The new curricula at Chapman and Whittier each have features that are rare but beginning to show up at some other schools. For instance, both schools plan to put first-year students into skills-heavy versions of civil procedure courses.

"Civil procedure is very hard to get your head around," Whittier's Pritikin said. The various concepts and issues "don't make sense divorced from actual cases."

Therefore, what had been a one-semester civil procedure course will stretch over two semesters, with room for many simulations and practice-like experiences, he said.

Upper-division courses, such as evidence, also will adopt such methods, according to Pritikin.

Chapman intends to blend the practical with the doctrinal in many courses, Campbell said, by have practicing lawyers team-teach the courses with regular faculty. That will be "unique and very helpful educationally," the dean said - and may also help some graduates find jobs with the practitioner-teachers.

Gibbs added that he sees Chapman's new curriculum including a heavy focus on professional values and identity. Those concepts include "knowing what it is to be a lawyer, being ethical, being reflective," he said.

Pritikin also plans a first-year class he wants to call The Complete Lawyer to look at similar ideas, he said.

Schools all over are experimenting and changing. UCLA is urging professors to create clinics, such as constitutional star Eugene Volokh's new First Amendment amicus brief clinic.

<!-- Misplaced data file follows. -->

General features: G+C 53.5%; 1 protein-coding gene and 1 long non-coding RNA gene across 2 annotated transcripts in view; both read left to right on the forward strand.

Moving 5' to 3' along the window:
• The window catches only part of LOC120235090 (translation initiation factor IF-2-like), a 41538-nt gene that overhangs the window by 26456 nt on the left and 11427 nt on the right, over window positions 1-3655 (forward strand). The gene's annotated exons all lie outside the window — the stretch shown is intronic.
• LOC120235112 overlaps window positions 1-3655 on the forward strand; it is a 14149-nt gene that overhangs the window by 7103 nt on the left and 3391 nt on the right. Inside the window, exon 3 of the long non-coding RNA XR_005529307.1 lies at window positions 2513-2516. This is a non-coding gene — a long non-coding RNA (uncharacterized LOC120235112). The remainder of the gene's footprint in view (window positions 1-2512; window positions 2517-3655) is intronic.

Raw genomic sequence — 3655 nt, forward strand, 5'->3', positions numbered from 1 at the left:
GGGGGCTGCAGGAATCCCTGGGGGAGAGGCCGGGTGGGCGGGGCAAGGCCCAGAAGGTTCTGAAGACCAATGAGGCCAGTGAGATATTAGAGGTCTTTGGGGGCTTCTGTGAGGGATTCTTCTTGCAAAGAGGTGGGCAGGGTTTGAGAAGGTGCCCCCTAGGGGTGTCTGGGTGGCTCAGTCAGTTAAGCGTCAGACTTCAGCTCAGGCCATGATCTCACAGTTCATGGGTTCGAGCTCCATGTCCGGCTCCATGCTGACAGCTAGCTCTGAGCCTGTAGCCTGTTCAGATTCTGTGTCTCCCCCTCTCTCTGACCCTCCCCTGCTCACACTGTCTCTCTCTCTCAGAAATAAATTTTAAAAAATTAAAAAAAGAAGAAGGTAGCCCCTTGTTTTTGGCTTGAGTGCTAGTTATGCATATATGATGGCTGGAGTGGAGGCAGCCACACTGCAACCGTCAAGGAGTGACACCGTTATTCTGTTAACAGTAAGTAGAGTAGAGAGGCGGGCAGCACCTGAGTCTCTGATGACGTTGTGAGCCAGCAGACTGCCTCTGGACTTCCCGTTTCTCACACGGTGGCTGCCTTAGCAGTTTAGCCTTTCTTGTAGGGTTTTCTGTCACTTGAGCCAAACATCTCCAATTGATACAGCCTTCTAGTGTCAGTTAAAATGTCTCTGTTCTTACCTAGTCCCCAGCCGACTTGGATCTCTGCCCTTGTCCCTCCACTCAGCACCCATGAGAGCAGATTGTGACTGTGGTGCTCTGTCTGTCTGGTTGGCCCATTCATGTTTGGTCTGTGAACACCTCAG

Rather than bring in outside practitioners, Golden Gate University School of Law is asking professors to create skills-oriented classes based on narrow subspecialties within their substantive areas, said Wes R. Porter, the director of the school's litigation center. Porter also runs an intense summer litigation program modeled after the course given new assistant U.S. attorneys.

Some professors at the McGeorge School of Law - and many others - are pairing casebooks with books edited by colleague Michael Vitiello called "Bridge to Practice" that provide simulation exercises, said McGeorge's Brian K. Landsberg.

"There's a lot of experimenting going on," said Northeastern's Bierman, who co-leads a national symposium called Alliance for Experiential Learning in Law. "What's going to catch on as most effective remains to be seen."

Students are pleased, according to Badillo-Casas, who argued the discovery motion at Whittier. "I think it's absolutely great that they're trying to prep us" for challenges graduates will face in practice, she said. "That's what we need, practically speaking."